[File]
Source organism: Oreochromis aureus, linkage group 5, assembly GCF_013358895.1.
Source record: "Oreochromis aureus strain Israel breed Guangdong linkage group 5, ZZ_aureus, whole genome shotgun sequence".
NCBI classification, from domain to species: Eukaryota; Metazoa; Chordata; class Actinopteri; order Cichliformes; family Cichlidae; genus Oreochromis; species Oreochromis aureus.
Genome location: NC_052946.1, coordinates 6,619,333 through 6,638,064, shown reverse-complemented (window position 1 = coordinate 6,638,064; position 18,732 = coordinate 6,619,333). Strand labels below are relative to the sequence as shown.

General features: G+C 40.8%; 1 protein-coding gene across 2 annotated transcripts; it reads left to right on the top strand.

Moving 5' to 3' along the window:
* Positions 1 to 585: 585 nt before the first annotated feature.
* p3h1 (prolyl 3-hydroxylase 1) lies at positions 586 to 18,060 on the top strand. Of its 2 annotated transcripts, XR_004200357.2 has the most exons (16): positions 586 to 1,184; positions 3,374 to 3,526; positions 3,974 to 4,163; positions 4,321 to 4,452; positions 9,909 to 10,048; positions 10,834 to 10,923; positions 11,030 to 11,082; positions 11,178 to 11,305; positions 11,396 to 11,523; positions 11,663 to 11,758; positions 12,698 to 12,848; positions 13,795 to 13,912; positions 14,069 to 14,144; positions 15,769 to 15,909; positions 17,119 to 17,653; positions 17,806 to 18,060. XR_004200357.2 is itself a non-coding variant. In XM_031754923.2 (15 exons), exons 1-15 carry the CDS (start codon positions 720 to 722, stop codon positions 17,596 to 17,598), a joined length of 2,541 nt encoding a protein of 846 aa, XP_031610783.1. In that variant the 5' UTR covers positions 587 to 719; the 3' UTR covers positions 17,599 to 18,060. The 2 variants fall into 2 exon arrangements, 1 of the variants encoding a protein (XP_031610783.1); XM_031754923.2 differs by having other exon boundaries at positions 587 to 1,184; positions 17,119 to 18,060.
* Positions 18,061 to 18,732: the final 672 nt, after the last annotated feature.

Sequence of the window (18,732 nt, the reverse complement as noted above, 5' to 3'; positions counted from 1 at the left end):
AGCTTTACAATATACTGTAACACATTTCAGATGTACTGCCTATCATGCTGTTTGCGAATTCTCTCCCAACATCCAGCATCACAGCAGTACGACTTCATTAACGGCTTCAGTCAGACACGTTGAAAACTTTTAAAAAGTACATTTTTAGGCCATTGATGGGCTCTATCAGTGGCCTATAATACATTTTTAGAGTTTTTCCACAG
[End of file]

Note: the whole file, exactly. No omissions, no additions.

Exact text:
Source organism: Oreochromis aureus, linkage group 5, assembly GCF_013358895.1.
Source record: "Oreochromis aureus strain Israel breed Guangdong linkage group 5, ZZ_aureus, whole genome shotgun sequence".
NCBI classification, from domain to species: Eukaryota; Metazoa; Chordata; class Actinopteri; order Cichliformes; family Cichlidae; genus Oreochromis; species Oreochromis aureus.
Genome location: NC_052946.1, coordinates 6,619,333 through 6,638,064, shown reverse-complemented (window position 1 = coordinate 6,638,064; position 18,732 = coordinate 6,619,333). Strand labels below are relative to the sequence as shown.

General features: G+C 40.8%; 1 protein-coding gene across 2 annotated transcripts; it reads left to right on the top strand.

Moving 5' to 3' along the window:
* Positions 1 to 585: 585 nt before the first annotated feature.
* p3h1 (prolyl 3-hydroxylase 1) lies at positions 586 to 18,060 on the top strand. Of its 2 annotated transcripts, XR_004200357.2 has the most exons (16): positions 586 to 1,184; positions 3,374 to 3,526; positions 3,974 to 4,163; positions 4,321 to 4,452; positions 9,909 to 10,048; positions 10,834 to 10,923; positions 11,030 to 11,082; positions 11,178 to 11,305; positions 11,396 to 11,523; positions 11,663 to 11,758; positions 12,698 to 12,848; positions 13,795 to 13,912; positions 14,069 to 14,144; positions 15,769 to 15,909; positions 17,119 to 17,653; positions 17,806 to 18,060. XR_004200357.2 is itself a non-coding variant. In XM_031754923.2 (15 exons), exons 1-15 carry the CDS (start codon positions 720 to 722, stop codon positions 17,596 to 17,598), a joined length of 2,541 nt encoding a protein of 846 aa, XP_031610783.1. In that variant the 5' UTR covers positions 587 to 719; the 3' UTR covers positions 17,599 to 18,060. The 2 variants fall into 2 exon arrangements, 1 of the variants encoding a protein (XP_031610783.1); XM_031754923.2 differs by having other exon boundaries at positions 587 to 1,184; positions 17,119 to 18,060.
* Positions 18,061 to 18,732: the final 672 nt, after the last annotated feature.

Sequence of the window (18,732 nt, the reverse complement as noted above, 5' to 3'; positions counted from 1 at the left end):
AGCTTTACAATATACTGTAACACATTTCAGATGTACTGCCTATCATGCTGTTTGCGAATTCTCTCCCAACATCCAGCATCACAGCAGTACGACTTCATTAACGGCTTCAGTCAGACACGTTGAAAACTTTTAAAAAGTACATTTTTAGGCCATTGATGGGCTCTATCAGTGGCCTATAATACATTTTTAGAGTTTTTCCACAG